Open Access Highly Accessed Case report

Activity of EGFR-tyrosine kinase and ALK inhibitors for EML4–ALK-rearranged non–small–cell lung cancer harbored coexisting EGFR mutation

Akihiko Miyanaga1, Kumi Shimizu1, Rintaro Noro1, Masahiro Seike1, Kazuhiro Kitamura1, Seiji Kosaihira1, Yuji Minegishi1, Takehito Shukuya7, Akinobu Yoshimura18, Masashi Kawamoto23, Shinichi Tsuchiya2, Koichi Hagiwara4, Manabu Soda5, Kengo Takeuchi6, Nobuyuki Yamamoto7, Hiroyuki Mano5, Yuichi Ishikawa6 and Akihiko Gemma1*

Author Affiliations

1 Department of Pulmonary Medicine and Oncology, Graduate School of Medicine, Nippon Medical School, Tokyo, Japan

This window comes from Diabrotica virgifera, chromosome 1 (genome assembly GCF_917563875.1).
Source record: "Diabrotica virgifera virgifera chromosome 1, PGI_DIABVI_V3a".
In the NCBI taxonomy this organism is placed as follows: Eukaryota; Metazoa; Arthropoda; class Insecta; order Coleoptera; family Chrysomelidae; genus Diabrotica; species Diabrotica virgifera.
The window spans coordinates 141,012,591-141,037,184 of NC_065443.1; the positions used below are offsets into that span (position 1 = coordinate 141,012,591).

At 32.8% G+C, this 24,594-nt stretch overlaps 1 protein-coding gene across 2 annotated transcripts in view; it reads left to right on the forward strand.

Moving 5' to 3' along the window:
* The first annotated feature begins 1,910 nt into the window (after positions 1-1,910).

2 Division of Diagnostic Pathology, Nippon Medical School Hospital, Tokyo, Japan

3 Department of Clinical Pathology, University Hospital, Mizonokuchi, Teikyo University School of Medicine, Kanagawa, Japan

4 Saitama Medical School Respiratory Organs Internal Medicine, Saitama, Japan

5 Division of Functional Genomics, Jichi Medical University, Tochigi, Japan

6 Division of Pathology, The Cancer Institute, Japanese Foundation for Cancer Research, Tokyo, Japan

7 Division of Thoracic Oncology, Shizuoka Cancer Center, Shizuoka, Japan

8 Department of Clinical Oncology, Tokyo Medical University Hospital, Tokyo, Japan

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BMC Cancer 2013, 13:262  doi:10.1186/1471-2407-13-262


The electronic version of this article is the complete one and can be found online at: http://www.biomedcentral.com/1471-2407/13/262


Received:17 January 2013
Accepted:22 May 2013
Published:29 May 2013

© 2013 Miyanaga et al.; licensee BioMed Central Ltd.